What is a “spiritual awakening”?

What is a spiritual awakening - Tikvah Lake Recovery

A spiritual awakening is a term that’s often heard in recovery communities – mostly in recovery from addictions. But looking at someone’s spiritual condition is something that is increasingly being considered as part of recovery from many other mental health problems now.

In fact, it is not a new approach, more so a return. Our ancestors most often regarded the spiritual side as a solution to what is known as mental health problems these days.

It is the thinking behind the Twelve Steps recovery program that started in the 1930s. Now an increasing number of mental health experts are considering the fact that people with mental health and addiction issues are suffering from a “spiritual sickness”.

In the book called Alcoholics Anonymous, one of the world’s bestselling recovery books and from which the worldwide recovery fellowship took its name, it says: “For we have been not only mentally and physically ill, we have been spiritually sick. When the spiritual malady is overcome, we straighten out mentally and physically.”

What is the spirit?

Also commonly called the soul, the spirit is essentially the non-physical part of a person. It is the real source of our character and our emotions: it is our spirit that lets us know if we are truly happy or sad.

This is why those who look to have it all materially can and do still suffer greatly, to the point of ending their life. Think about the countless tragedies of many wealthy celebrities.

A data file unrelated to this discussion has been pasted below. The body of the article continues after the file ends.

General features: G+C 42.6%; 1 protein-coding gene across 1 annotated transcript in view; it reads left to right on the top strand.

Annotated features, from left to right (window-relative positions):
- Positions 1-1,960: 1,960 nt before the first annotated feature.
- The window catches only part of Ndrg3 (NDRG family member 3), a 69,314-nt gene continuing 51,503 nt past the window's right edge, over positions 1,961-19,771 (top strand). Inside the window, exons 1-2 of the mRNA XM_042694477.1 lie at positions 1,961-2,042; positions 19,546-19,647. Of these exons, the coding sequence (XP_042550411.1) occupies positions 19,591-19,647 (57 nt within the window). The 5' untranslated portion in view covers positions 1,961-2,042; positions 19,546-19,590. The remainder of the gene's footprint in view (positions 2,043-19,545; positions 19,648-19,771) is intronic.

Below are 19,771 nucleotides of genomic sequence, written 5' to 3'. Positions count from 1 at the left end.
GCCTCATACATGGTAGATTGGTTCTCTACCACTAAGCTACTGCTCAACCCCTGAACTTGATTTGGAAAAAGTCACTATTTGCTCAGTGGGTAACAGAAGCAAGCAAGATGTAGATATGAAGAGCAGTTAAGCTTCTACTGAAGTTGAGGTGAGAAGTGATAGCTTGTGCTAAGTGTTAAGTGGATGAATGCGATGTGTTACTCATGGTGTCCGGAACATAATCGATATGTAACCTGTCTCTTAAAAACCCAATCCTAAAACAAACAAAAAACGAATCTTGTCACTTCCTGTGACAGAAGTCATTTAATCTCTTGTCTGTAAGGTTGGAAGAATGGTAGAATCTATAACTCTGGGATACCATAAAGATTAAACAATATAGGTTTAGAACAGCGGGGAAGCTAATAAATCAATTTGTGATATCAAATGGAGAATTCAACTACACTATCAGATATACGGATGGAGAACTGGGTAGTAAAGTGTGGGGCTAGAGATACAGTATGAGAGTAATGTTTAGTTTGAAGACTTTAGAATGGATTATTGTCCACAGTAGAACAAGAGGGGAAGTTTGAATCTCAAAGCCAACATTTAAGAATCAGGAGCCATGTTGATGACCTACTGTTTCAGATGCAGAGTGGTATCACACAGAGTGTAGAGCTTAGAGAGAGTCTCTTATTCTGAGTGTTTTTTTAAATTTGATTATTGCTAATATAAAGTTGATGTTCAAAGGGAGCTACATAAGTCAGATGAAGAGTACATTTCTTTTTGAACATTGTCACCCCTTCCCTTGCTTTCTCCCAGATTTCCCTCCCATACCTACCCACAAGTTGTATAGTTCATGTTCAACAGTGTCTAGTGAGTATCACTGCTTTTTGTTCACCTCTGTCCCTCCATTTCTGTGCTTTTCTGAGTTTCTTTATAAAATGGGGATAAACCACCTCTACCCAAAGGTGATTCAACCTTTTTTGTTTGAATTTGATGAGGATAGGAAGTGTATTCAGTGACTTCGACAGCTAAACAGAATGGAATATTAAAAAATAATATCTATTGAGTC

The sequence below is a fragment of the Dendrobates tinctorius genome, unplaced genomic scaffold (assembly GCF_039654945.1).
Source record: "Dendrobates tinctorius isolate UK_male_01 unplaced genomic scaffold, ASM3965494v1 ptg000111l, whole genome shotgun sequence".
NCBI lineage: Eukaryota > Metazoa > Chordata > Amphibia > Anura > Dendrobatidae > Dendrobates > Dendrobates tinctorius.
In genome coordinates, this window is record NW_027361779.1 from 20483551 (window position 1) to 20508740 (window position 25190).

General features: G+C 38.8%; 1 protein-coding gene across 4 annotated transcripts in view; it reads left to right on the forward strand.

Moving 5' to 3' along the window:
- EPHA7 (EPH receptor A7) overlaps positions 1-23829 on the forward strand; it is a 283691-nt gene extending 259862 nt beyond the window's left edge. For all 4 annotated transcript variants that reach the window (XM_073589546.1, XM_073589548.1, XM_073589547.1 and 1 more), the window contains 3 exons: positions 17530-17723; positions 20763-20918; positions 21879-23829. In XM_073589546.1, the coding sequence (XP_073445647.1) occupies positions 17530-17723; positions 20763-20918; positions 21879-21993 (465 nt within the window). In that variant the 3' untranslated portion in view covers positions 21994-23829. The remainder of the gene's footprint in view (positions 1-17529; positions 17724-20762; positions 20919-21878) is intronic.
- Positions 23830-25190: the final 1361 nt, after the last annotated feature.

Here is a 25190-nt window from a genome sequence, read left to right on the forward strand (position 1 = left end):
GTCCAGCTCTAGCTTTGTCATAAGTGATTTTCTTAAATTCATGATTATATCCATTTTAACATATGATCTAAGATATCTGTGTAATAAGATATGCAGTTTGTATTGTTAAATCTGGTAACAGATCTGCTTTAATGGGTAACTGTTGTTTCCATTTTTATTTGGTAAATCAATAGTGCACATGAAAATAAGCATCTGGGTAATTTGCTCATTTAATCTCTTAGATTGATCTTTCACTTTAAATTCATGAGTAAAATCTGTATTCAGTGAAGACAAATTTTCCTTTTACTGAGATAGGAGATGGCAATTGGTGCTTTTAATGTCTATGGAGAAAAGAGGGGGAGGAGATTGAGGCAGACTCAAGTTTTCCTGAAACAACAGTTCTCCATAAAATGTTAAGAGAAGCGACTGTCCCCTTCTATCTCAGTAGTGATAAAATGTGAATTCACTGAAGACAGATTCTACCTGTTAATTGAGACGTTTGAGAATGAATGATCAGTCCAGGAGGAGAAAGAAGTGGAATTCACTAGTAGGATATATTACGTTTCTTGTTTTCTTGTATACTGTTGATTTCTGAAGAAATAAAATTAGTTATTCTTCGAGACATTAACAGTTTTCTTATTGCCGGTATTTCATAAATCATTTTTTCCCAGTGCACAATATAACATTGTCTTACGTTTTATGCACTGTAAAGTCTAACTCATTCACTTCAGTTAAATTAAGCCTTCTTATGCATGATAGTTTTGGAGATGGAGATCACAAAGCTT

The word “spirit” itself is very revealing, as many words used in recovery are when we look at their etymology. It derives from Latin spiritus meaningbreath”, and spirare meaningbreathe”. So it is our essence, our life force.

Interestingly, the word “psychiatrist” derives from the Greek words psukhe meaning “breath, life, soul, spirit” and iatros meaning “healer”. “Psychiatrist” actually means “breath, life, soul or spirit healer”.

Carl Jung on the human spirit

Spirit is the immeasurable quality that makes up the human spirit. That is, how much joy, inspiration, creativity, sense of connection and hope does someone have?

In therapy, it’s often possible – without even speaking much or despite what someone might be saying – to pick up on the internal state of someone. If they are suffering from inner pain and despair inside it can usually be spotted because how we are on the outside is a reflection of what’s going on inside.

As one of the world’s bestselling self-help authors and a respected motivational speaker, Dr. Wayne Dyer said: “We are not human beings in search of a spiritual experience. We are spiritual beings immersed in a human experience.”

Many experts in the field of recovery also talk about the human spirit and the need to mend it in order for people to heal. Indeed, eminent psychologist Carl Jung frequently spoke about the spirit or soul.

“People will do anything, no matter how absurd, in order to avoid facing their own soul,” said Jung, talking about how to find recovery. “One does not become enlightened by imagining figures of light, but by making the darkness conscious.”

A spiritual awakening…

A spiritual awakening - Tikvah Lake Recovery

“Making the darkness conscious” could be one way of describing what a spiritual awakening is – because otherwise this darkness blocks and engulfs people from what Alcoholics Anonymous (AA) terms the “sunlight of the spirit”. It stops people from being who they truly are meant to be: people living happy lives with meaning.